March 25, 2022

#08-197: The War of the Worlds

A Martian shooting a death ray

Note: Of his many books--in many genres--nothing by H. G. Wells has had a bigger impact than The War of the Worlds, for reasons that will become clear.

Get Ready: Does science fiction have any useful function, aside from entertainment? How can it be of some benefit to society?

English author H. G. Wells wrote many different types of books, including a history of the world, but he is now best remembered for his science fiction novels, among them The Time Machine, The Island of Doctor Moreau, and The Invisible Man. But for reasons we shall see, nothing he wrote made a bigger splash than his 1897 novel The War of the Worlds.

The story is simple enough: aliens from Mars are running out of resources, so they plan an invasion of the earth. After astronomers observe explosions on the surface of Mars, a supposed meteor lands in England: it's actually a spaceship which disgorges aliens, each about the size of a bear. The book's narrator describes them as "vital, intense, inhuman, crippled and monstrous."

The invaders easily wipe out British Army units, and move out into the surrounding area. London is evacuated, and some people escape to the European continent.

But another "cylinder" arrives with more aliens, and they triumph. They begin collecting humans, apparently to live off of their blood. Although they seem invincible, it turns out they have one vulnerability: with no immunity, they are killed by earth's germs, and humanity survives.

As compelling as this story is, it made its biggest impact ever in 1938 when the American writer, actor, and director Orson Welles created a 60-minute radio broadcast of the invasion, set in Grover's Mill, New Jersey. Starting out with a seemingly-normal radio program, he began "interrupting" it with news bulletins. The reality of it seems to have caused some people in the area to panic and run outside, but reports of the reaction have been greatly exaggerated. One suggestion is that the newspapers played up the panic in order to discredit the fairly-new medium of radio as a news source!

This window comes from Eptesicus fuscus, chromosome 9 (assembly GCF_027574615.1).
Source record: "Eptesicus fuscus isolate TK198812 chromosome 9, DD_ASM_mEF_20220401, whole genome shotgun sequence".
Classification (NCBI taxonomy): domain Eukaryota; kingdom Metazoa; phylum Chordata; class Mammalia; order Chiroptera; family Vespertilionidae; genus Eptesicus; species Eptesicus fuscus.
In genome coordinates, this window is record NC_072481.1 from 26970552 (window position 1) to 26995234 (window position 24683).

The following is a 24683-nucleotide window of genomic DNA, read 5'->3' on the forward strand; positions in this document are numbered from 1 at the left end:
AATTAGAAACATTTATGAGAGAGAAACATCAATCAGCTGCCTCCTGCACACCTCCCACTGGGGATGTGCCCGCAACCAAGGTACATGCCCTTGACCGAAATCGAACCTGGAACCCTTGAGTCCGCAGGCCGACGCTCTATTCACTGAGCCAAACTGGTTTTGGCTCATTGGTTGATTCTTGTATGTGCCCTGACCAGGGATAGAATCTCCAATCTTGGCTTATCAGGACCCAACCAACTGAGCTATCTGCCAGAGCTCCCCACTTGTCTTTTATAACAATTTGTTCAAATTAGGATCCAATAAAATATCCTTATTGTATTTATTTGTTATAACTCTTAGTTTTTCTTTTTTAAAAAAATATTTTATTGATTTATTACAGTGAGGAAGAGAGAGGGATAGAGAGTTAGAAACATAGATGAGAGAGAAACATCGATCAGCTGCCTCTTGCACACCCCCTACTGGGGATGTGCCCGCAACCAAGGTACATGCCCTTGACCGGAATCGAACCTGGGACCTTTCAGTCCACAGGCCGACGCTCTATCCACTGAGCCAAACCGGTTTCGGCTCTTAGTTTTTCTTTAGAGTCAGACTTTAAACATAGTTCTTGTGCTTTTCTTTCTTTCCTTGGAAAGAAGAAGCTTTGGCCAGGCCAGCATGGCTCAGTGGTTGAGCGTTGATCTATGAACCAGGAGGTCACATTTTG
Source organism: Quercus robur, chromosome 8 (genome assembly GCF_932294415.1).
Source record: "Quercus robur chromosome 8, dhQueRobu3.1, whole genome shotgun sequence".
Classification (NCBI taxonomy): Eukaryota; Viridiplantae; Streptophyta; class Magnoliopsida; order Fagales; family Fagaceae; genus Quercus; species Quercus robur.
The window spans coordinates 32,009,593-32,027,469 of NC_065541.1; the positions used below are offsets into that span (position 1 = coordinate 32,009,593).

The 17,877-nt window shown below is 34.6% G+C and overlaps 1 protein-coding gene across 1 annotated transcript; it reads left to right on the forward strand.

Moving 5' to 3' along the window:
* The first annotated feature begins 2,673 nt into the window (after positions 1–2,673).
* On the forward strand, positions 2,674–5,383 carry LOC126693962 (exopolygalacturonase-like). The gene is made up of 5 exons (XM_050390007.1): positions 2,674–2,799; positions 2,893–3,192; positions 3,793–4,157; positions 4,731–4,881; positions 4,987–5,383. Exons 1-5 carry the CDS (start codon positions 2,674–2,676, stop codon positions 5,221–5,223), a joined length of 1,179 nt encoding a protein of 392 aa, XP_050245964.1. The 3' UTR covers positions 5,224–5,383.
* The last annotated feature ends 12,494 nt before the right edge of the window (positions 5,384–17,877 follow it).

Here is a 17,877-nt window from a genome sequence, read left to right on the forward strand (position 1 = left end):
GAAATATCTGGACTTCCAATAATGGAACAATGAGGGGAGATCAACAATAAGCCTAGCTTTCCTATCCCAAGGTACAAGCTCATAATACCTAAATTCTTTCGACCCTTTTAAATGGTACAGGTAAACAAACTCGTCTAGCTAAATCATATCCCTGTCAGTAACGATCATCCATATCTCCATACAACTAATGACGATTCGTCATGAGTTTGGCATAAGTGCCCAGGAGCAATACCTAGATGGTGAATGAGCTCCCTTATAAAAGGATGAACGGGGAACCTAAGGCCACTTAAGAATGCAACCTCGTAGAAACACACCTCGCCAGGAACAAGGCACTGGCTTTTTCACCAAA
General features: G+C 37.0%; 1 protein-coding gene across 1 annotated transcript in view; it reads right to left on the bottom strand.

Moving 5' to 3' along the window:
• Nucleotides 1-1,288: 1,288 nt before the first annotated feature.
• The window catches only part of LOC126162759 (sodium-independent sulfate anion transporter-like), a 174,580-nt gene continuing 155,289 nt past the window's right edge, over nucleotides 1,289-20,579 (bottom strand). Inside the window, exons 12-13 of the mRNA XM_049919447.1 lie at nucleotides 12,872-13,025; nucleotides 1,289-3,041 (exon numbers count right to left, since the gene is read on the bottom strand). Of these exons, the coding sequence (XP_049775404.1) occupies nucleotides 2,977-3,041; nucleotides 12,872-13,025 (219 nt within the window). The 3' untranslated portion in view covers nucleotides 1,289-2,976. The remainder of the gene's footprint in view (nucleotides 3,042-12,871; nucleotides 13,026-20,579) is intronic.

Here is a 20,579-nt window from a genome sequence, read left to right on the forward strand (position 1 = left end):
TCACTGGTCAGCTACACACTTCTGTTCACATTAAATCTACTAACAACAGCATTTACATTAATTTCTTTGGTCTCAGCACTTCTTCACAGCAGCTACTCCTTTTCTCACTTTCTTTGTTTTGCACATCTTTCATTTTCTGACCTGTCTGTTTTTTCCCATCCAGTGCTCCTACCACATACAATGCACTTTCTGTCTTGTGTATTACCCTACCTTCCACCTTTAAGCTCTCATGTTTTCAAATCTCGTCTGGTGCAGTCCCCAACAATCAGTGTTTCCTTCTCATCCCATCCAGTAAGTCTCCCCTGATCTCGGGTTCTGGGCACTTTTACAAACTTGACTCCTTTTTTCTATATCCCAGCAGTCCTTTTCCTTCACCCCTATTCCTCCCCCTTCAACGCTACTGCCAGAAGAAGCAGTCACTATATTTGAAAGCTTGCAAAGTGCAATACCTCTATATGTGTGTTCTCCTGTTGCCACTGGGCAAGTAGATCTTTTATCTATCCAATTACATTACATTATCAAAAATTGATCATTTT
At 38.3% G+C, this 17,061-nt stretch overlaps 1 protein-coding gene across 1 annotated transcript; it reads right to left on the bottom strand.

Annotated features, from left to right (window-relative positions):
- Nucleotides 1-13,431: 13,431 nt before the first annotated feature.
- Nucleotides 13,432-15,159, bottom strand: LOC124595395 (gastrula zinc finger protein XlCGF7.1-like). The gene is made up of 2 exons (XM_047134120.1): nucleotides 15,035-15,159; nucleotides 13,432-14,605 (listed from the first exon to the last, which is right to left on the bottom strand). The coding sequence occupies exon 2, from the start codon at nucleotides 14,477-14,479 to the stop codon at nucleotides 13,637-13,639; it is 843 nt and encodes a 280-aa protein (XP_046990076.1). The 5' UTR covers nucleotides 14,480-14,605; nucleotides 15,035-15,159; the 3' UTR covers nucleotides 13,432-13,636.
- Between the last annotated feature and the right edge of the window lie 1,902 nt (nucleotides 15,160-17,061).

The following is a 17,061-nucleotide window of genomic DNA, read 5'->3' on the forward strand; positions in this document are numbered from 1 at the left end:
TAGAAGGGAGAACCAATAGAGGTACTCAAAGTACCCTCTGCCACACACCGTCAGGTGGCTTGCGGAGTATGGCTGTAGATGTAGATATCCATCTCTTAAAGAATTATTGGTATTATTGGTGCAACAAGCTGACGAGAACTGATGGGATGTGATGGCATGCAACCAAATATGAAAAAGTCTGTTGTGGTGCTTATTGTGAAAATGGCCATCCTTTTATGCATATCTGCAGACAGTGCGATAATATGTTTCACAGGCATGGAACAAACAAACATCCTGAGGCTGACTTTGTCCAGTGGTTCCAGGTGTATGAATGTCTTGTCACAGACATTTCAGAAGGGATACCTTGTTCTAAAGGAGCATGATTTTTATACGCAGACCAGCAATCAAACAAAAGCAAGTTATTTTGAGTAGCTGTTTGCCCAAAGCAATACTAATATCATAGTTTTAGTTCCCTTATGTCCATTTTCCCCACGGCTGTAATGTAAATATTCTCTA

The original story by H. G. Wells has been produced many times in film and on television, notably the Steven Spielberg production starring Tom Cruise in 2005. It has also been updated, adapted, and even parodied many, many times. And, surprisingly, Orson Welles's broadcast has also been re-dramatized in audio and film versions.


Read more:

Practice: Match the term to its definition below:

  1. compelling
  2. discredit
  3. disgorges
  4. evacuated
  5. immunity
  6. invincible
  7. meteor
  8. splash
  9. the continent
  10. vulnerability

  1. removed; cleared out
  2. protection against disease
  3. empties out; ejects
  4. damage the reputation of
  5. impression; excitement
  6. captivating; fascinating
  7. unable to be beaten
  8. a large stone that comes to earth from space
  9. mainland Europe
  10. weak point

Answers are in the first comment below.

Submitted to the Shenzhen Daily for March 25, 2022

1 comment:

  1. Answers to the Practice: 1. f; 2. d; 3. c; 4. a; 5. b; 6. g; 7. h; 8. e; 9. i; 10. j